Kipnis has suffered several hamstring and oblique injuries throughout his career, and seems to have difficulty both remaining healthy and returning to effectiveness. Despite being maligned by the fan base and sports media last season, Kipnis was actually better than the league average second baseman, so we’d best be crossing our fingers in hopes that he’ll be able to avoid any muscle strains this year; anything of that kind could prove a blow to the Tribe’s chances at a deep playoff run.
Lindor’s managed to remain the picture of good health throughout his young career, and an untimely calf strain has the young stud projected to miss the first few weeks of the regular season. As fans of Lonnie Chisenhall may have noticed, the Indians don’t exactly have a sparkling track record when it comes to leading player through rehab for calf injuries. If Lindor can come back from his IL stint smoothly and without any setbacks, we’re probably in the clear. But an unexpected recurrence of the strain could prove disastrous for the club. Of all the injury risk on the roster, this is probably the one that scares me the most.
Still, there’s no club without its injury scares. It’s simply a fact of the game that random health misfortune can, and will, strike any given team during the course of the regular season. The Tribe is no exception, but they appear to be in better shape than most.
Always The Jake’s Stress Level About Injuries: 3/10
The Indians haven’t finished with a losing record in six years. During that span, they’ve won more games than any team in baseball outside of Boston. The only significant constants between April of 2013 and today’s date are Kipnis, Kluber, Terry Francona and the Dolans.
You may not like the way they spend their money, but the owners of this team have put a competitive product on the field for over half a decade, and you’ve had the privilege to enjoy watching a team clinch the playoffs in four of those six years while at one point playing deep into what’s been perhaps the best World Series of the decade.
Baseball is a business, and a business needs to make a profit in order to be viable. Of course it’s easy to sit here and wish they’d operate at a loss in order to make marginal improvements to the club, but for my part I’m probably happier watching sustained success than I would be seeing the club spend itself into debt and force itself into a Marlins-like fire sale or a Phillies- or Tigers-like collapse that results in an embarrassing five-year rebuild. Plus, they’ve shown a willingness to spend at the deadline when the team has a real shot to win it all.
Always The Jake’s Stress Level About Ownership: 1/10
7. Clubhouse Chemistry/Veteran Leadership
I decided to lump these together into one category since they mostly go hand-in-hand. It’s true that there’s no Jason Giambi or Mike Napoli in the locker room this year (at least not as of this moment), and Brantley’s departure makes that void all the more apparent. Truth be told, there aren’t a whole lot of players who are famous for leadership skills, and it’s worth wondering whether someone will step up and take responsibility for fostering the environment we’ve come to love watching over the past few years.
Then again, this whole notion is probably overblown. This team has a core in place that’s gelled for several seasons, and contains several players who are famous for their positive attitudes and fun-loving personalities. Kipnis, Lindor, Ramirez and Carlos Carrasco are all well-known for having fun both on and off the field and bringing a good vibe to the clubhouse, while Kluber and Trevor Bauer do plenty to set the tone in terms of work ethic and routine. Aside from maybe Bauer, there’s nothing about this group of guys that leads me to believe discord in the locker room could be an issue, particularly with legendary skipper Terry Francona at the helm.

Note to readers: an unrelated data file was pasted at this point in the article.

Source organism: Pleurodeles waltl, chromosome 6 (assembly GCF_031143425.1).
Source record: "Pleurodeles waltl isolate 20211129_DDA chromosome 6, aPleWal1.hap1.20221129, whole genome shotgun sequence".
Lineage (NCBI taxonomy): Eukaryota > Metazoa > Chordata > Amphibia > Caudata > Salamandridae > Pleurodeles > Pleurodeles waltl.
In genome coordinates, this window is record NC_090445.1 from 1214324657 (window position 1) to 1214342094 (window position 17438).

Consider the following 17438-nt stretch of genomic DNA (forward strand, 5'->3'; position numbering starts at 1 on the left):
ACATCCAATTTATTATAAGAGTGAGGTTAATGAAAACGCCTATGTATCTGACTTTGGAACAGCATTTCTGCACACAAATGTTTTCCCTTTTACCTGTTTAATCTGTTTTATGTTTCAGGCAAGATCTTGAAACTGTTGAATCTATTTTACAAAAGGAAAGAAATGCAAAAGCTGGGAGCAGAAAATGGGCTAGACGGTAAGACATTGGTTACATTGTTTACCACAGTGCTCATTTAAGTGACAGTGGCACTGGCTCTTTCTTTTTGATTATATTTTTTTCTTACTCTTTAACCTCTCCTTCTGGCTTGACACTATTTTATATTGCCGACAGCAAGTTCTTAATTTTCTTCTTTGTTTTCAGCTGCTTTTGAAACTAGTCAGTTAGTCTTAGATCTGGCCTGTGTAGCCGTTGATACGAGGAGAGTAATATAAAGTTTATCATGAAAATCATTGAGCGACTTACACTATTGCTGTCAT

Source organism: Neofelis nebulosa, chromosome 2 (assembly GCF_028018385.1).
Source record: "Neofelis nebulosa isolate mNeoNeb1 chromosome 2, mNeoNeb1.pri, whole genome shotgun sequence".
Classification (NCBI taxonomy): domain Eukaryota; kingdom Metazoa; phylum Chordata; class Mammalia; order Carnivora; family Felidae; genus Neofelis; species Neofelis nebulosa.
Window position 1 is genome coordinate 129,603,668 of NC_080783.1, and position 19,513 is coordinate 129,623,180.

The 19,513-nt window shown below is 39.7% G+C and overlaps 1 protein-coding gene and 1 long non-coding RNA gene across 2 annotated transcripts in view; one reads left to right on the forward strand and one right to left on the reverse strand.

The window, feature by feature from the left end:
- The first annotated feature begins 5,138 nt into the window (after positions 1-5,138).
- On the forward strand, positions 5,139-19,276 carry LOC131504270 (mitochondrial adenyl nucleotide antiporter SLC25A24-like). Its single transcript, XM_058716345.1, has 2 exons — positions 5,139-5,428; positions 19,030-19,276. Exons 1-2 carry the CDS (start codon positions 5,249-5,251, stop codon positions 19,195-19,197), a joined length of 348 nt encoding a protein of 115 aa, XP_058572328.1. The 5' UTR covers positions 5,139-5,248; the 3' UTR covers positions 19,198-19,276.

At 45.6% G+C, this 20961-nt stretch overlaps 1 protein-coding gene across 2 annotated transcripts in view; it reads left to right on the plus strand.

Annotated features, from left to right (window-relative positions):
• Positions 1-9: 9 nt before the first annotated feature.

Always The Jake’s Stress Level About Clubhouse Chemistry: 1/10
8. Another Early Exit From The Playoffs
This one isn’t easy to address at all. The plain and unexciting truth is that five-game series are small samples, so the results aren’t necessarily as indicative of a team’s true talent as a 162-game season. Just ask the 2016 Red Sox, who entered the postseason as favorites but got swept by an injury-riddled Cleveland starting rotation. Or as the 2017 Indians, who were heavy favorites to win the World Series and went up 2-0 on the Yankees, but lost three straight after not seeing that happen to them for almost two full months of baseball.
Despite how we all probably felt watching the Game 3 death march to an ALDS sweep last season, all signs point to this Indians ball club having World Series odds not far off from any other contender. Does that mean they’re guaranteed to break a painful two-year ALDS losing streak? Of course not. But they’re nearly guaranteed to get there, and the right midseason additions could even out any doubt in the playing field quickly, if not outright tip the scales in their favor. There are plenty of things that can happen over the course of a long season, so let’s not start getting bogged down by this yet!
Always The Jake’s Stress Level About Another Early Playoff Exit: 4/10
Overall, we’re likely to be a spoiled Cleveland fan base once again. My best advice: don’t let yourself get bogged down by the nitty-gritty details of every aspect of the roster. Worried about the outfield? Ask yourself instead if you think the Tribe is likely to outscore its opponent on any given night. Lying awake at night fearing another bullpen nightmare? Consider who still remains from that relief corps, and check out what predictive stats say about them moving forward. Concerned about injuries or clubhouse chemistry? Try and evaluate why this applies to the Indians more than any other team. Basically, I hope you’ll just have fun watching the Tribe with me this season.